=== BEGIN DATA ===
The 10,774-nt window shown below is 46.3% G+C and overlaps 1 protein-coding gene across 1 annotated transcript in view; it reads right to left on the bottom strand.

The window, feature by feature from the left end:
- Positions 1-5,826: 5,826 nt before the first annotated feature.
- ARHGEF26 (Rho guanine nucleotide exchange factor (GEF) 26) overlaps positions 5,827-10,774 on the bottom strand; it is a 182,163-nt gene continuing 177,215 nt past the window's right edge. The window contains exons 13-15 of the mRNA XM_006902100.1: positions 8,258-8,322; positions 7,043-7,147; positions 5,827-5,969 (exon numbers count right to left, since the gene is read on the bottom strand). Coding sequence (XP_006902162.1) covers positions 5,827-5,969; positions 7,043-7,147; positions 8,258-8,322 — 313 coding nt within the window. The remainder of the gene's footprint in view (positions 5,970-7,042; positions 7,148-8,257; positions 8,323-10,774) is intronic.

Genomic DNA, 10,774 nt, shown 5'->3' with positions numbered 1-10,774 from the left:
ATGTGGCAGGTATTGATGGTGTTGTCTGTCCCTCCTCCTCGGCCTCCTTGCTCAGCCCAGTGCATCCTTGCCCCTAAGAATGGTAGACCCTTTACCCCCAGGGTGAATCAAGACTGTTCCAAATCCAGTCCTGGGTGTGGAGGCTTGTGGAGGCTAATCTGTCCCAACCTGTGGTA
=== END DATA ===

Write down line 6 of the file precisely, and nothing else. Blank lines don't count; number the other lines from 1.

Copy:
ATGTGGCAGGTATTGATGGTGTTGTCTGTCCCTCCTCCTCGGCCTCCTTGCTCAGCCCAGTGCATCCTTGCCCCTAAGAATGGTAGACCCTTTACCCCCAGGGTGAATCAAGACTGTTCCAAATCCAGTCCTGGGTGTGGAGGCTTGTGGAGGCTAATCTGTCCCAACCTGTGGTA